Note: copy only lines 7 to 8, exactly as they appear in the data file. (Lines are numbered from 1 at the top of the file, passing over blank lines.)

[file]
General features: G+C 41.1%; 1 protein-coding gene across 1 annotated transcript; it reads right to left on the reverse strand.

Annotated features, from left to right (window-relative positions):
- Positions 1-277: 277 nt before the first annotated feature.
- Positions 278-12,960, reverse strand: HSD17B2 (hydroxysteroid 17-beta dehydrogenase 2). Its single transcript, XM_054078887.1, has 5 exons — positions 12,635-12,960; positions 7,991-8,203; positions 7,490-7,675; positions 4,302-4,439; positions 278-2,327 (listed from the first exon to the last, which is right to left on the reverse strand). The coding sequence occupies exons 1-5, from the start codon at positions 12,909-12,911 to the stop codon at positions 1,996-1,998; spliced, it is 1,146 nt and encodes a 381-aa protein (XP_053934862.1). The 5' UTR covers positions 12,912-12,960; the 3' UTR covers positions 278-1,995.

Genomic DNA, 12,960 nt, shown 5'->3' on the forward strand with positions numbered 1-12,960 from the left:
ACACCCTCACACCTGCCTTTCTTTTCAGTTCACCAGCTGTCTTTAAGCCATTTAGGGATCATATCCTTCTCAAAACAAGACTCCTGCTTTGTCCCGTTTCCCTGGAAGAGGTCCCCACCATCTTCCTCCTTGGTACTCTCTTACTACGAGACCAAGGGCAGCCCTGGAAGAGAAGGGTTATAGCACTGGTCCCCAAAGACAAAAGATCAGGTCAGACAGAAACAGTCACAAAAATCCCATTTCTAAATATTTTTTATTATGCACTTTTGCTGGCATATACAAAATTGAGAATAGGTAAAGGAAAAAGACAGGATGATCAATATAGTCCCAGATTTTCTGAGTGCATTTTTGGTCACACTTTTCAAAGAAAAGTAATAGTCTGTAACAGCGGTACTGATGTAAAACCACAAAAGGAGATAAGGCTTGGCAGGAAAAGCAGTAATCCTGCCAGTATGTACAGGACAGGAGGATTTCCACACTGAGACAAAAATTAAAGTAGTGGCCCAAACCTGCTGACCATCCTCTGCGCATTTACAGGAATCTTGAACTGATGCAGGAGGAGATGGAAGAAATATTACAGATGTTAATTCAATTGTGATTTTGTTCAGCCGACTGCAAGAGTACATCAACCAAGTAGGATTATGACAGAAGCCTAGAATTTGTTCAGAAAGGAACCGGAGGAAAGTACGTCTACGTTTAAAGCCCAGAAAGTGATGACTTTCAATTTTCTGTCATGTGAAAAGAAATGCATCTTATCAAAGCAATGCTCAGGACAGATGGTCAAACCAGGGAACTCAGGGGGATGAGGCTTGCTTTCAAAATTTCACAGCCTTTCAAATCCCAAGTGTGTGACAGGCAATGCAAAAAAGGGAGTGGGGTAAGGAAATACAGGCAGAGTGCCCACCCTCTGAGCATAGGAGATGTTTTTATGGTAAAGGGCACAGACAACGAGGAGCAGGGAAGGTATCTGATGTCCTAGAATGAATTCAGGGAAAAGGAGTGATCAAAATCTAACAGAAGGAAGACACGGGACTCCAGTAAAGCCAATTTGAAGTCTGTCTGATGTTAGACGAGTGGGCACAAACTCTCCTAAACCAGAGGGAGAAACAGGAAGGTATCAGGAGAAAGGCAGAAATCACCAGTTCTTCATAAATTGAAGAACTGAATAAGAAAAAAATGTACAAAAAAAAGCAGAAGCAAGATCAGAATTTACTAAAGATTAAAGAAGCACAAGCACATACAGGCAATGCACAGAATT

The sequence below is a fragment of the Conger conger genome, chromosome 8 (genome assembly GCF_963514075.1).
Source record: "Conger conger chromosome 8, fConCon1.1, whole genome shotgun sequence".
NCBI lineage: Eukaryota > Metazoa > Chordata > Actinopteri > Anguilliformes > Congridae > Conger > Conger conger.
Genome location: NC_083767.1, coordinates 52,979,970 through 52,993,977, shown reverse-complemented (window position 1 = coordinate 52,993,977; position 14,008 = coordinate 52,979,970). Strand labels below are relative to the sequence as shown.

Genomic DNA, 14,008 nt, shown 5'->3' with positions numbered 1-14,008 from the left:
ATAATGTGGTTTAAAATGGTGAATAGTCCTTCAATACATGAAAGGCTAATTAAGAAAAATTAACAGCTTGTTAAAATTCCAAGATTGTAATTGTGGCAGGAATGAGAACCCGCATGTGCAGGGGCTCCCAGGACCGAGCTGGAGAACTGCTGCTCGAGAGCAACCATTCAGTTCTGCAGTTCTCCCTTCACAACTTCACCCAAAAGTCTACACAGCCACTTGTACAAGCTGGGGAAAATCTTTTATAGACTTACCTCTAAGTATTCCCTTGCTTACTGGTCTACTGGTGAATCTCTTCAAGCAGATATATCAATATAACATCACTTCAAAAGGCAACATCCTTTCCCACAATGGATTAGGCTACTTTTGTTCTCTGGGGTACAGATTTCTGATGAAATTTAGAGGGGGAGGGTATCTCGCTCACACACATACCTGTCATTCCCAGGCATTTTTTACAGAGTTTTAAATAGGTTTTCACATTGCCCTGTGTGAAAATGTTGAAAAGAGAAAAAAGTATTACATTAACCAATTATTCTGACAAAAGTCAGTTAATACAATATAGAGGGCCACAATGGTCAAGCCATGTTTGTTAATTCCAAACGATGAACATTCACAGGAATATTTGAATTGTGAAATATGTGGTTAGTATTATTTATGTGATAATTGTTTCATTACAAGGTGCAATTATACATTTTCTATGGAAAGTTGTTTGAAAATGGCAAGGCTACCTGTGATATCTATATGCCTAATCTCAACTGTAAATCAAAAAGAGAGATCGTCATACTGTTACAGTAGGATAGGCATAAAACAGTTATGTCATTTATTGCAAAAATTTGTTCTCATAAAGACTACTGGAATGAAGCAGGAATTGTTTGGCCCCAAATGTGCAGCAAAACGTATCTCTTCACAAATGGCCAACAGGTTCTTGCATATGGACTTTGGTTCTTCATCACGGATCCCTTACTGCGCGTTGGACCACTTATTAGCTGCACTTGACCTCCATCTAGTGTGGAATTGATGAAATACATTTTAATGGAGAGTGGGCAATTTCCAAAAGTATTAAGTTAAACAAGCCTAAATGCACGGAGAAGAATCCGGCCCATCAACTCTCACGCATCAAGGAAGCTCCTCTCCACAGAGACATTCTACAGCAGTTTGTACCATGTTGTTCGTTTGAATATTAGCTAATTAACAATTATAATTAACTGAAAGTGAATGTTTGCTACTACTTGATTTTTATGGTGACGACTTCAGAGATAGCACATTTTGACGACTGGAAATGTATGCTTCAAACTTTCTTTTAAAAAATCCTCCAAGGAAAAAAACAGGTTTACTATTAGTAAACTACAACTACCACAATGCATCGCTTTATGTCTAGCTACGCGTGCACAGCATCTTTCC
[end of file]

The sequence below is a fragment of the Conger conger genome, chromosome 8 (genome assembly GCF_963514075.1).
Source record: "Conger conger chromosome 8, fConCon1.1, whole genome shotgun sequence".